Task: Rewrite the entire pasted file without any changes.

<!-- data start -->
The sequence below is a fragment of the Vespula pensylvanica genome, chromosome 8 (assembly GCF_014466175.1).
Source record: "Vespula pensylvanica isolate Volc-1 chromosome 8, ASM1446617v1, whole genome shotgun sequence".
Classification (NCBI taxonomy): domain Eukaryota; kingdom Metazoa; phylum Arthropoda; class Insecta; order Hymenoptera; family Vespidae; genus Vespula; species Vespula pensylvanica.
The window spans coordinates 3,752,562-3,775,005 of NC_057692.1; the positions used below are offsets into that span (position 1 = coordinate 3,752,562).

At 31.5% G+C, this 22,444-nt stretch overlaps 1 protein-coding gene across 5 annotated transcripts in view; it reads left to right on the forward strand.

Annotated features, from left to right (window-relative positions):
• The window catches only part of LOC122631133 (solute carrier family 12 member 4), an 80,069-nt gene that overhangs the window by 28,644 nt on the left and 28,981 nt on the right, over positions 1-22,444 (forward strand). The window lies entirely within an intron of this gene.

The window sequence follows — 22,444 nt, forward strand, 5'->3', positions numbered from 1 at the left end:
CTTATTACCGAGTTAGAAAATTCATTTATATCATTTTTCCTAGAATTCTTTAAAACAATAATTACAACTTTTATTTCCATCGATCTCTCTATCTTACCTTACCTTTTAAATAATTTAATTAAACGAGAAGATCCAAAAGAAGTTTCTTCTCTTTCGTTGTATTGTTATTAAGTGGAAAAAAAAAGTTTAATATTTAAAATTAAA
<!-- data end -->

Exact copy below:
The sequence below is a fragment of the Vespula pensylvanica genome, chromosome 8 (assembly GCF_014466175.1).
Source record: "Vespula pensylvanica isolate Volc-1 chromosome 8, ASM1446617v1, whole genome shotgun sequence".
Classification (NCBI taxonomy): domain Eukaryota; kingdom Metazoa; phylum Arthropoda; class Insecta; order Hymenoptera; family Vespidae; genus Vespula; species Vespula pensylvanica.
The window spans coordinates 3,752,562-3,775,005 of NC_057692.1; the positions used below are offsets into that span (position 1 = coordinate 3,752,562).

At 31.5% G+C, this 22,444-nt stretch overlaps 1 protein-coding gene across 5 annotated transcripts in view; it reads left to right on the forward strand.

Annotated features, from left to right (window-relative positions):
• The window catches only part of LOC122631133 (solute carrier family 12 member 4), an 80,069-nt gene that overhangs the window by 28,644 nt on the left and 28,981 nt on the right, over positions 1-22,444 (forward strand). The window lies entirely within an intron of this gene.

The window sequence follows — 22,444 nt, forward strand, 5'->3', positions numbered from 1 at the left end:
CTTATTACCGAGTTAGAAAATTCATTTATATCATTTTTCCTAGAATTCTTTAAAACAATAATTACAACTTTTATTTCCATCGATCTCTCTATCTTACCTTACCTTTTAAATAATTTAATTAAACGAGAAGATCCAAAAGAAGTTTCTTCTCTTTCGTTGTATTGTTATTAAGTGGAAAAAAAAAGTTTAATATTTAAAATTAAA